The Church will triumph, activist judges or not
Don HinklePathway Editor
July 20, 2004
While America’s struggle between those who hold to a Christian worldview and those who do not intensifies (manifested in the current so-called “culture war”), I am reminded of the Israelites in the book of Judges.
Like our Founding Fathers who were brought to these shores by a loving, providential God, so it was that the same God brought the Israelites to the land of Canaan. America is barely 200 years old and already beset with pagan ideas like moral relativism and the hostility it breeds toward God’s absolute truth. Likewise, just a generation after the death of their leader, Joshua, the Israelites also began a descent into a protracted season of sin. Even the judges (they were actually not judges, but in most cases clan chieftains and military leaders), who were sent by God to rule and protect the Israelites, fell into sin. In the beginning of the book Othniel is seen as a good judge, but his successors are progressively worse — with the exception of Deborah. It may be that God, like in the book of Judges, will – not in anger, but in mercy — send oppressors as reminders of how America has rebelled against Him.
A friend of mine, James Freeman, a respected Kansas City attorney and deacon at Oakwood Baptist Church, Kansas City, recently shared with me a conversation he had with a federal district court judge’s law clerk. The young man graduated in the top of his law school class, was a Republican conservative, and as of today directly impacts federal judicial decisions as he does substantial research for a lifetime appointed federal judge. As James noted, 20 years from now the young man will likely be a judge or occupy a similar position of authority in our legal system.
What James related to me made me think of the condition of the Israelites in the book of Judges and the oppression God brought upon them so they would repent.
He said the young man was adamant and detailed about his “legal reasoning” as to why it is illegal for a person to wear a “Jesus saves” T-shirt in public.ºHe distinguished an obvious “religious liberty” exercise from a “freedom of expression” exercise, i.e. political speech – like anti-draft, etc. (which he acknowledged is protected by the First Amendment to the U.S. Constitution). He went on to, in effect say that, “the Constitution does not guarantee your right to proselytize, it only guarantees your right to be free from unwarranted religious intrusion.”
The young law clerk said “proselytizing is not exercising your religion. Where your religious speech outside the four walls of your home or place of worship causes offense to your fellow citizen — whose free exercise of religion is to be free of all religion — then your right to proselytize must be silenced in order not to impair your fellow citizen’s right to be free of all religion while engaged in the common sphere of human interactions.”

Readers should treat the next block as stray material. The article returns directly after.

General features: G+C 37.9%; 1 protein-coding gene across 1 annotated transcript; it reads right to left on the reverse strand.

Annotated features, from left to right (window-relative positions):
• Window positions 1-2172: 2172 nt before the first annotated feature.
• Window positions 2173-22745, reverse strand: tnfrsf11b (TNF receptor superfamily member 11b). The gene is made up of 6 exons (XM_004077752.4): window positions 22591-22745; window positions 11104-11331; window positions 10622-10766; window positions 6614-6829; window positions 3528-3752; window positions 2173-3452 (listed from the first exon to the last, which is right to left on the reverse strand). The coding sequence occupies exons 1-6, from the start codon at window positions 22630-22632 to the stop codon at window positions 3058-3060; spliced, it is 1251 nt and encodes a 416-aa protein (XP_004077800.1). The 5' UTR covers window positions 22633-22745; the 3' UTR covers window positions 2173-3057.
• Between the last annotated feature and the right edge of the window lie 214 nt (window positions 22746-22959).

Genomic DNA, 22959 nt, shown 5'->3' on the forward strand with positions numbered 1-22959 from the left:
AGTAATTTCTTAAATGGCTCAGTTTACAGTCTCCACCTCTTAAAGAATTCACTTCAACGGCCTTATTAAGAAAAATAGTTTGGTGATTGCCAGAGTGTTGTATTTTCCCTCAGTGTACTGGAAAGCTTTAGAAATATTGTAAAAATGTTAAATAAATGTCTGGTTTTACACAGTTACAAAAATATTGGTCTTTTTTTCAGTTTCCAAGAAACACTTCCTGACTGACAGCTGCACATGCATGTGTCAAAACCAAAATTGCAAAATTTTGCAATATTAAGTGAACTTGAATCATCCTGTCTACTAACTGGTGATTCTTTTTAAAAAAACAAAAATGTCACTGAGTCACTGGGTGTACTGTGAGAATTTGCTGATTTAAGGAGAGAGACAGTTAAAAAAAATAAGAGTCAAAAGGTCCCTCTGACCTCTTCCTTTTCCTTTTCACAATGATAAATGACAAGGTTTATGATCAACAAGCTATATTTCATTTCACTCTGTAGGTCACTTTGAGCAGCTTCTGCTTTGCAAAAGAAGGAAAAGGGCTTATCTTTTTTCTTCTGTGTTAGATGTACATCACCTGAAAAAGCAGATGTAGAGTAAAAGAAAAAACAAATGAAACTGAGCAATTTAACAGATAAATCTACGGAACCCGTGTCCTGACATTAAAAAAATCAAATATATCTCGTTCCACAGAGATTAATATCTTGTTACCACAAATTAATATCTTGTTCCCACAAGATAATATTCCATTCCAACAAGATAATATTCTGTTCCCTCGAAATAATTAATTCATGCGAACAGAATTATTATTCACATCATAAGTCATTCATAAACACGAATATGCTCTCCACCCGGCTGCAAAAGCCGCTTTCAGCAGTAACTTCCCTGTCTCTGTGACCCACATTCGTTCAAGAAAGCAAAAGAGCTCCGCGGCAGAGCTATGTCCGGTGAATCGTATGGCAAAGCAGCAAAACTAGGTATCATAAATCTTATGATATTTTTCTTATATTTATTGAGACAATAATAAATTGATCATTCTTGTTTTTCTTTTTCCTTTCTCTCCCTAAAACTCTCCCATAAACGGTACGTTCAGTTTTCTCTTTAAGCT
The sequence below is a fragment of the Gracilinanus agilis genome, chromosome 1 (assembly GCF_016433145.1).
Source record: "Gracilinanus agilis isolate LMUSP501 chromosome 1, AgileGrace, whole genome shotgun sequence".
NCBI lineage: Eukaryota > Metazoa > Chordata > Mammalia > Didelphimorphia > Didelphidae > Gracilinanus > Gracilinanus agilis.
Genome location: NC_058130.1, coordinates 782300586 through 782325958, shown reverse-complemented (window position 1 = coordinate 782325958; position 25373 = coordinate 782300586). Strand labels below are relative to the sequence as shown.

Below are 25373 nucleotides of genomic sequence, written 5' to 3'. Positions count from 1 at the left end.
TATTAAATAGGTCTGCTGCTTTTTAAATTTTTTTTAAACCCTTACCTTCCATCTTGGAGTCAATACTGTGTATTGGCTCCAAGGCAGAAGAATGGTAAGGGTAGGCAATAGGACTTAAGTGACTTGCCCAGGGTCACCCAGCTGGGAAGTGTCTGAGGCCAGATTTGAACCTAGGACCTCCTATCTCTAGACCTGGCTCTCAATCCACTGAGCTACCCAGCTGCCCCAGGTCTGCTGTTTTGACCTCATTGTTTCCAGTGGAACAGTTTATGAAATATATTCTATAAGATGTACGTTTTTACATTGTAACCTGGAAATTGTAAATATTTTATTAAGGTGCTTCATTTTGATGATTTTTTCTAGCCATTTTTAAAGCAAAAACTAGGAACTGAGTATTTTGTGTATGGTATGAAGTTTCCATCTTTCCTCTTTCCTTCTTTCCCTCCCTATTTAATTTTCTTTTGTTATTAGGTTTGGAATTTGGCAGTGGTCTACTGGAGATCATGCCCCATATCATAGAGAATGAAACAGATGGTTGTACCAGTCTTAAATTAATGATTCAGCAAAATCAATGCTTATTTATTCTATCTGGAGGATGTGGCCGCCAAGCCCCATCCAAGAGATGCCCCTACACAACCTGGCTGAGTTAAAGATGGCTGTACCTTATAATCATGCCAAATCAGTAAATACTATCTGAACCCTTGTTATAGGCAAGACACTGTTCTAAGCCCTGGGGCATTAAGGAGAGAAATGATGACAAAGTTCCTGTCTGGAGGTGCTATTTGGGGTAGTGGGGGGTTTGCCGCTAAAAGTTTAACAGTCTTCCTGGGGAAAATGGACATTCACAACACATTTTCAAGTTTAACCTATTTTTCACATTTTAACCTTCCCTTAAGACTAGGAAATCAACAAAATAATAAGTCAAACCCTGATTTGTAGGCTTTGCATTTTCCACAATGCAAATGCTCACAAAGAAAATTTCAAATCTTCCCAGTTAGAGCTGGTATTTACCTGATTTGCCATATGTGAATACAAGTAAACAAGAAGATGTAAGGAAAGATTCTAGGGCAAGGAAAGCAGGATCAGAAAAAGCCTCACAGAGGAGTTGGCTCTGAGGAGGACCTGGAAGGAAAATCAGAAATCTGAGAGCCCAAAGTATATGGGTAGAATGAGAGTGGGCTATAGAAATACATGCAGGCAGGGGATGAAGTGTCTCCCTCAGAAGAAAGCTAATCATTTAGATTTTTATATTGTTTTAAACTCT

Using his reasoning, a person’s rights to “exercise” their religion is limited to their home and church. It does not exist once one enters “the common sphere of human interactions.” As James noted, “to this young man ‘exercise’ of a religion was limited to the bare indicia of religion, e.g., prayer, singing hymns, Bible reading, confessionals, etc.”
I, like James, have no confidence in the shield of the First Amendment and our Founders’ intent. Our current activist judiciary that has legalized the murder of babies and may soon allow homosexual “marriage,” must be reined-in by our constitutional “checks and balances” type of government. The legislative and executive branches must act against a non-elected and increasingly imperial judiciary.
The views expressed by the young law clerk are further evidence that America is heading down a dangerous path. This should come as no surprise given the relativistic, humanistic morality with which our children are being indoctrinated through too many public schools, higher education (including our law schools) and the media. It is a recipe for disaster when it is combined with the universal Church, much of which is theologically anemic. For starters, the so-called theological left that controls so much of mainline Protestantism must stop running cover for such paganism. Just a few days ago my pastor, Monte Shinkle, was one of six Mid-Missouri clergymen interviewed by a local television news team about amending the state constitution to ban homosexual “marriage.” Shinkle was the only one who spoke for the amendment, while the others either expressed opposition to it or offered no comment at all.
It is in this environment that the Church – the whole body of Christ — finds itself. Given the pagan influences to which they are exposed, is it any wonder that too many of our evangelical teenagers do not even know and believe Christian fundamentals, much less Southern Baptist historical fundamentals? They most certainly do not know what our Founders intended. As evidenced by the young law clerk, people are already in place to remove legal protections of freedom of religion and free speech.
While all this is ominous, and while God may indeed allow a season of persecution to come upon the church – the likes of which Americans have never experienced –we believers must engage the culture. It must be done in every discipline that comprises a worldview – theology, philosophy, law, politics, science, psychology, history, sociology, economics and ethics. Bible-believing Christians can no longer lay down in the face of intimidation by those who would beat us over the head with a perverted view of “separation of church and state.”
Finally, let us rejoice for we know our God will prevail. If it be God’s will that oppression comes to American Christians – as it did to the Israelites in the day of the Judges – we should endure it with confidence and mighty acts of obedience in response to a merciful and loving God whose church will ultimately emerge triumphant.